Amp Fiddler

Amp, Fiddler, interview, Freer, Jon, Mundovibe




“Conversations are the dynamic for change in our lives”

Meeting Mr. Joseph ‘Amp’ Fiddler is a truly life-enriching experience. The patience, friendliness and warmth of a man who has spent so long in the shadows of his contemporaries is a stark contrast to the egotistical self-importance shown by some who make it to the big-time. Amp is one of a kind, and the type of person to make a lasting impression on you, from just one brief conversation. Amp is one of those people who stand out in a crowd. His distinctive looks and unique dress sense has been immortalised by Mitch Bwoy’s portraits that adorn Amp’s releases on the Genuine imprint.

On record, his jams exude the type of hot buttered soul with a funky-ass swagger reminiscent of those falsetto favouring soul brothers and ghetto funkateers who originally made the ‘Motown’ famous in the ‘60’s. Alongside his band of merry troubadours, his larger-than-life persona makes his live performances electrifying. One reason for the infectious nature of his performances can be traced to how he honed his craft on the live circuit supporting successful groups such as Jamiroquai and The Brand New Heavies. He also gained insight as a session musician, adding his own inimitable style to compositions by the likes of The Artist Formerly Known As Prince and Ladysmith Black Mambazo. Refreshingly he still feels the pulse of the underground, embodied by his collaborations with the reclusive KDJ and a cross the water hook up with Manchester’s siblingless Only Child.

On a recent visit to the UK, I caught up with Amp on the Sheffield date of a tour to promote his debut solo album. I questioned him on a variety of issues relating to his music and started by asking him about the importance of his home ‘Camp Amp’ studio set-up in fostering a vibrancy and palpable excitement that is so apparent in his music. Amp feels that for him it is the natural way to do things, as he has always had a studio at home. It is important because it lets his musicians and engineers relax, as there’s not the type of strict budget-geared schedule that operates in commercial studios. Also, it can help the creative process flow easier and by Amp’s own admission is “lots of fun”.

While rehearsing for their gig in Sheffield, Amp took on the role of a teacher. A true expert in his field, he was the focal point for his talented accompanying band. The spirited and incredibly skilful displays by his live ensemble, which includes one-time Innerzone Orchestra man Paul Randolph and the angelically toned vocalist Stephane McKay, suggests they could easily follow Amp and become solo stars in their own right. Mr. Fiddler is as eager to see it happen as anyone else “If they want it, I see it for them”. Through tirelessly visiting their repertoire pre-performance, everything is finely tuned to perfection. Amp feels that his live group understand his musical dreams and goals and this is important for the obvious on-stage dynamism of their performances. It is an obviously a close-knit set up from the fact he likens it to a “family affair”.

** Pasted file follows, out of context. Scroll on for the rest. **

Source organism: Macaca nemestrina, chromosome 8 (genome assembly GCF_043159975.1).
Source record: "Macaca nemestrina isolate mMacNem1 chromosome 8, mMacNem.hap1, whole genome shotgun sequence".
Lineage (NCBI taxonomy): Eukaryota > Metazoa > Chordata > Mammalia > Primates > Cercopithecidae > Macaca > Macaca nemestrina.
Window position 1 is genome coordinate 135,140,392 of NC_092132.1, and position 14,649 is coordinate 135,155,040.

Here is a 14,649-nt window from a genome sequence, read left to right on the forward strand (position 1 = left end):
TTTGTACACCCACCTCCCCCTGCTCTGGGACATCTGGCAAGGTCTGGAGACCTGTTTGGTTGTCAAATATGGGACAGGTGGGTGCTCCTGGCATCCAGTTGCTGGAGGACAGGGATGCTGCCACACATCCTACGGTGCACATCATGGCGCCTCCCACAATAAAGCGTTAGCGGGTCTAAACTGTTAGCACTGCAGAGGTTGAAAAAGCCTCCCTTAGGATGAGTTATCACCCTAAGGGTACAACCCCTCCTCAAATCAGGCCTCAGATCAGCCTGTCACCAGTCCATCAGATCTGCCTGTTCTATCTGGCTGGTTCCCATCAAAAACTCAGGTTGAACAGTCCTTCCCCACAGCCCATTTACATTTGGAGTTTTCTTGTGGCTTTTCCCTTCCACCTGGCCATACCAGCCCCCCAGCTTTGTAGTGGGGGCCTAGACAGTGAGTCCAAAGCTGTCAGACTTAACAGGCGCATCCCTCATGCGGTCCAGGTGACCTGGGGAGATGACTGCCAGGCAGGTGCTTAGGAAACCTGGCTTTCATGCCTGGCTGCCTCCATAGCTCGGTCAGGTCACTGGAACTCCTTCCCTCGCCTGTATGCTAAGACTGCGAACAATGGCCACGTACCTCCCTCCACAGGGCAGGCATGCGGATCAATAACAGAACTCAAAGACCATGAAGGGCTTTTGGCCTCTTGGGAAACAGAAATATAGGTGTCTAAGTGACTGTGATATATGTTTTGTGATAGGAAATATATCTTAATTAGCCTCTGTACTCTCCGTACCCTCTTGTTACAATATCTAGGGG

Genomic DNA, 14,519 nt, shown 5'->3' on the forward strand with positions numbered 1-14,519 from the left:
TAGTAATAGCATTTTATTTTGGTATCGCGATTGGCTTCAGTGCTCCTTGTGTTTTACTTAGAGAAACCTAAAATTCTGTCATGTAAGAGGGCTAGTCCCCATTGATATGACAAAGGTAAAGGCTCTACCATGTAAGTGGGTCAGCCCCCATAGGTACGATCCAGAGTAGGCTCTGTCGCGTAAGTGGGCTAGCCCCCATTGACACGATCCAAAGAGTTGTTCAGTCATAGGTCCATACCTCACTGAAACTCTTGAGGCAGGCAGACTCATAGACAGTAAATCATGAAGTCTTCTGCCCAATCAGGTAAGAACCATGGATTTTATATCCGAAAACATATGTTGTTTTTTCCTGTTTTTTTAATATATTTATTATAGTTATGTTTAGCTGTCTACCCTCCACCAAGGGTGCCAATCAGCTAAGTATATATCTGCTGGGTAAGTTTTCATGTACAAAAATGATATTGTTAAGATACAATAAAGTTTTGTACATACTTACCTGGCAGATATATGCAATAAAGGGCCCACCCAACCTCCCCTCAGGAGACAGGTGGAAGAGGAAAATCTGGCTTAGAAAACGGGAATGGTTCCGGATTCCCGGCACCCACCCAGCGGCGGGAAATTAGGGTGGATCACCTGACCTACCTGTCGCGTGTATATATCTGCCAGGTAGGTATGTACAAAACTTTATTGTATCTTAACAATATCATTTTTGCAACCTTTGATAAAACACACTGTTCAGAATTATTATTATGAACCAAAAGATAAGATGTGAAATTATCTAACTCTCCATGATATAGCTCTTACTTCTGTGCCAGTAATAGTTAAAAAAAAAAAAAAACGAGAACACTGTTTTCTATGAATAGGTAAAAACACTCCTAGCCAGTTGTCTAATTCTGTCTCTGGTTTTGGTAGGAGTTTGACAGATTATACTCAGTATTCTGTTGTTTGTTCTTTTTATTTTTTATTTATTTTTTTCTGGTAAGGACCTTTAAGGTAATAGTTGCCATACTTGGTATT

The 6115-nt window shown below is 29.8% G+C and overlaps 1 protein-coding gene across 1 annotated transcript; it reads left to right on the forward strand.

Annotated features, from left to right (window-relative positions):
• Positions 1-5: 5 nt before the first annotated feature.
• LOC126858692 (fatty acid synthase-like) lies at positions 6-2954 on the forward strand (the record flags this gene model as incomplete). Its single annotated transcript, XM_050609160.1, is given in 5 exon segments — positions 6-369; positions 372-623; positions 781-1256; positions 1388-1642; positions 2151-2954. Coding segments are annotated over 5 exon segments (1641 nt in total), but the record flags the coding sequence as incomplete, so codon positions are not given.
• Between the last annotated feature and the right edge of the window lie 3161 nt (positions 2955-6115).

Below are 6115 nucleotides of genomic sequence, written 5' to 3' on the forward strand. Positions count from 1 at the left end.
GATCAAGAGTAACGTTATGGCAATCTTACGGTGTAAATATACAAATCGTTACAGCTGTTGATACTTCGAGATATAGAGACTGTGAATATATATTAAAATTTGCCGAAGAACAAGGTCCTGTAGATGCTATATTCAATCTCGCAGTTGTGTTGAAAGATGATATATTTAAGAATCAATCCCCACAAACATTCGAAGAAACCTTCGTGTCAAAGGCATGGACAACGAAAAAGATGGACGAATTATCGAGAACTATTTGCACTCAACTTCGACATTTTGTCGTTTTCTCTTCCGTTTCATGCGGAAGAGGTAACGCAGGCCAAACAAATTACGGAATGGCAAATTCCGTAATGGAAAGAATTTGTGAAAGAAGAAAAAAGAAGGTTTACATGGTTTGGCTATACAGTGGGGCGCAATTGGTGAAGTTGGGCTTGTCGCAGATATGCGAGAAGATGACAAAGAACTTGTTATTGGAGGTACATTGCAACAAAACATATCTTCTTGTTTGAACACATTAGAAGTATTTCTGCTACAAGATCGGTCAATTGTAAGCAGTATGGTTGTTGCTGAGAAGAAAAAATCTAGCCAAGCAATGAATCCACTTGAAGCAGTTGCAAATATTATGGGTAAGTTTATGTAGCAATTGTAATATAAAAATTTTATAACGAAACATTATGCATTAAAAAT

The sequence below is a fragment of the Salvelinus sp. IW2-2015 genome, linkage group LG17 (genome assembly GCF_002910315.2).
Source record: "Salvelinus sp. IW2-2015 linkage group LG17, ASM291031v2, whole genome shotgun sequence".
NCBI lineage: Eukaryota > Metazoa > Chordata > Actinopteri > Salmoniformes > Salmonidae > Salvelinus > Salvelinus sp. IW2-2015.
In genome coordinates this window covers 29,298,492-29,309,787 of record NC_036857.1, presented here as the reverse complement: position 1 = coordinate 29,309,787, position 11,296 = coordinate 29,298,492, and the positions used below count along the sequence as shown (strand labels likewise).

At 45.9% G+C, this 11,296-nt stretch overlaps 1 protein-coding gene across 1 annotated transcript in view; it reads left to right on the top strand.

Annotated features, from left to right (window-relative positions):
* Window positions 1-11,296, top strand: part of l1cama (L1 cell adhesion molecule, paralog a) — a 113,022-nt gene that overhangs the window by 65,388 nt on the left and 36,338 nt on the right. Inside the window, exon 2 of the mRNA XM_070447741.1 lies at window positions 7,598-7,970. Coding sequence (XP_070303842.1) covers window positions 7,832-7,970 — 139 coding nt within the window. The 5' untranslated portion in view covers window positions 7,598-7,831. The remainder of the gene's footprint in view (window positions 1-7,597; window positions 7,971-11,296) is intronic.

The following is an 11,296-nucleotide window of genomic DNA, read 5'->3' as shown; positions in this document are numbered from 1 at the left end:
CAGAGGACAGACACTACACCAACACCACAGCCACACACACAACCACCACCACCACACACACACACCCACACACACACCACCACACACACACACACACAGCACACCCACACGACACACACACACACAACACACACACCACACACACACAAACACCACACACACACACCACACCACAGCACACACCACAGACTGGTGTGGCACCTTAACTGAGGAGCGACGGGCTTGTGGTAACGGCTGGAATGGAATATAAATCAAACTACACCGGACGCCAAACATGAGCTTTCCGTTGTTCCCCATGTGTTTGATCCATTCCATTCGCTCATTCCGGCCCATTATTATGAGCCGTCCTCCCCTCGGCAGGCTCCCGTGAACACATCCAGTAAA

It feels like there’s a neo-soul revolution going on in Detroit. This is typified by the “Detroit Soul” compilation released on Unisex, which showcases a diverse range of artists from the city. Musicians and vocalists appearing on this collection include Amp himself, Anetria Wright, a dazzling vocalist who appears on his “Waltz Of The Ghetto Fly” LP and other patrons of the city’s historically aware emotive soul values. Some of these artists have almost simultaneously broken into the mainstream, whilst others are raising their profiles on the underground scene. I asked Amp what his thoughts were on this subject. Agreeing with this portrayal of a soul renaissance, he name checks Dwele and Kim Hill as two leading city lights. For him, the musical tradition of the city runs deep; “Detroit has always been known for soul, it’s time for us to step up” as “We live in Motown”. I delved deeper, quizzing Amp further on his hometown. Despite seeing a great deal of the world through extensive touring, he has kept returning to Detroit. I asked him how important the city was to him and why. The “urban setting, vibrations” and heritage of the industrial city has had a large influence on him. He feels the fact that people in Detroit are very critical when it comes to music “keeps me on my toes”. He believes the city has been blessed with “too much talent” and therefore only the super- gifted artists make it.